Left to right: actor Liam Booth, director Diane Paragas, musician Dale Watson. Photo by Jack Plunkett

In Yellow Rose, a feature film highlight of the Austin Film Festival that just wrapped up last week, a teenage Filipino-American girl named Rose buys guitar strings at a music shop in Bastrop. When she sets her Townes Van Zandt songbook on the counter to pay, the boy working the register takes note. “Townes is like my spirit god,” she tells him.

This early scene introduces you to the heart of a timely film about Texas music, songwriting, and how it might feel if your mother is deported and you end up bunking at a revered Austin honky-tonk.

Country music and the Broken Spoke (which celebrates its 55th anniversary this year) play starring roles in Yellow Rose, as does the tattooed, snowy-headed Dale Watson, a real-life Texas honky-tonk legend and owner of the Little Longhorn Saloon in Austin. After Rose’s mother is put in a detention center, Rose runs from Bastrop to Austin and the Broken Spoke, one of the only places she feels at home.

At the Broken Spoke, Rose befriends Watson, and they begin writing music together. Some of the songs were crafted organically while filming at Watson’s Austin house, a recurring set in the film. “Square Peg,”the stand-out track from the film, evolves throughout the movie as Rose seeks a life where she fits in.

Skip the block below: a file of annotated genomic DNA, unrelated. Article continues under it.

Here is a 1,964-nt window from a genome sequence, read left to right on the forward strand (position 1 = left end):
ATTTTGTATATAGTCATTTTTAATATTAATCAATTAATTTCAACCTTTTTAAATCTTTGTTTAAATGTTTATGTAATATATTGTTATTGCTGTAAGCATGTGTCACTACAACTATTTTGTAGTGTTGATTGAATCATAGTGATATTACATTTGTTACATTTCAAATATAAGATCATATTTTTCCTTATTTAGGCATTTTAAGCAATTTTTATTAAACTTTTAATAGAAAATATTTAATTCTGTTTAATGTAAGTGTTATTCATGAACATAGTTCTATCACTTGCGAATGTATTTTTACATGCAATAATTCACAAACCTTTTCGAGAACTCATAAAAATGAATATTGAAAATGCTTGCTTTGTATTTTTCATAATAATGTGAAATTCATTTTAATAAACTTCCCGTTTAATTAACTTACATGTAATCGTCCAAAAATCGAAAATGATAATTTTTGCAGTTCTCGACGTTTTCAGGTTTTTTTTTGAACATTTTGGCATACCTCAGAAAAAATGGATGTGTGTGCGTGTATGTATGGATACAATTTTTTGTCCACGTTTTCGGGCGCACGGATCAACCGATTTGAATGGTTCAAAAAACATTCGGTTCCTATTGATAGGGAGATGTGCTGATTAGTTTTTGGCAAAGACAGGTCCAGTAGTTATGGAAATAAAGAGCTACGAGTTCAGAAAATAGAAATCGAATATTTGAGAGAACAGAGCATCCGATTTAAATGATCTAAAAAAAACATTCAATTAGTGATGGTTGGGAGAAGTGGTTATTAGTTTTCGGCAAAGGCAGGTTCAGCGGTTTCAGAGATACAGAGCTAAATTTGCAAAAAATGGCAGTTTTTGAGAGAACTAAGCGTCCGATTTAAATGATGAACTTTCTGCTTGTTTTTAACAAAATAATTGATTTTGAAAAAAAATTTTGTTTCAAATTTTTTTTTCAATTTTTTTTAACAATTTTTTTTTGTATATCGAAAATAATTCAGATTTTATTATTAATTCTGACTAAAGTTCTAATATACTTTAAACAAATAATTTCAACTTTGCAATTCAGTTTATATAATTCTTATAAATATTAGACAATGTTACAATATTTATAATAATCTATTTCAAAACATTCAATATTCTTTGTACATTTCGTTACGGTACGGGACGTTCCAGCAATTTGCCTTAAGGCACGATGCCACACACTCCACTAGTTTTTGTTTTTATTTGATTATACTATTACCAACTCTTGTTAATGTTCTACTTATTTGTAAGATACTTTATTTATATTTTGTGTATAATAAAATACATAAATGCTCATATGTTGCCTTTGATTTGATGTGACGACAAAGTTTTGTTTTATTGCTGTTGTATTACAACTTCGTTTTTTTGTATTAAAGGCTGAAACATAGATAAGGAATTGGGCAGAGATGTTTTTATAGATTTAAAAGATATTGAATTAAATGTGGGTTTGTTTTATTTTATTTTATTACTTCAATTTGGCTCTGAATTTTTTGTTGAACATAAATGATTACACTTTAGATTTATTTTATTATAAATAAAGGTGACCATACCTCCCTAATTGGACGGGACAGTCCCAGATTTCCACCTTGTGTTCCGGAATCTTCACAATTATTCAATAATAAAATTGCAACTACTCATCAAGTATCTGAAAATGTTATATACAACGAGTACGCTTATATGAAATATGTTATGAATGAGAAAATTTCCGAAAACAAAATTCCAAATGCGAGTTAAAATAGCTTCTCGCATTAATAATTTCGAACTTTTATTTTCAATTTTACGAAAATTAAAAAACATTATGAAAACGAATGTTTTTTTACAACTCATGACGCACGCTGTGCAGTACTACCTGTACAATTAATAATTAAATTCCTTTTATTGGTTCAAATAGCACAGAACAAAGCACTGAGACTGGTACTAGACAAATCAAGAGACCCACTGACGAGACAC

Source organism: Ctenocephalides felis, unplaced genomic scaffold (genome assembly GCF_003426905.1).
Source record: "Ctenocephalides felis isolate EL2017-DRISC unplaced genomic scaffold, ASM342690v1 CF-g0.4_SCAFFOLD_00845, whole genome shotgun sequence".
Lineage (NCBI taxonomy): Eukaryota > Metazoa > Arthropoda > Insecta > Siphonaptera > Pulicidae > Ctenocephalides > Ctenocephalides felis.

“It was easy to write for Rose,” Watson says. “You put politics aside, and just think of a person and what she’s dealing with—that’s what this film is really doing. It’s not red, it’s not blue. It’s about real people, and it evokes an emotion in you. That’s what counts.”

Although director and producer Diane Paragas began work on Yellow Rose over 15 years ago, she feels like this is the right time for the film to be released. A Filipino-American who from the Philippines to Lubbock as a young child, Paragas conveys Rose’s story with authenticity. “I hope I found a way to put a heart and a face on the human condition, on what it’s like to be separated from family,” Paragas says. “The core theme of this movie is empathy.”

Dale Watson, who pretty much plays himself, says “I’m not an actor. I’m a reactor. Luckily in this film you have such strong characters like Rose (played by Eva Noblezada ) that I only had to react to this powerful force in front of you. When she screams at you, you just do what you do. So I give all the credit to Diane for that. But if I look bad, it’s totally my own fault.”

Yellow Rose will be in theaters in 2020.


Get the Magazine

Save up to 62% off the cover price

True Texas in Your Inbox

Sign up for magazine extras, upcoming events, Mercantile specials, subscription offers, and more.

November 2019 cover of Texas Highways Magazine


Get the Magazine

Save up to 62% off the cover price

True Texas in Your Inbox

Sign up for magazine extras, upcoming events, Mercantile specials, subscription offers, and more.

November 2019 cover of Texas Highways Magazine


Get the Magazine

Save up to 62% off the cover price

True Texas in Your Inbox

Sign up for magazine extras, upcoming events, Mercantile specials, subscription offers, and more.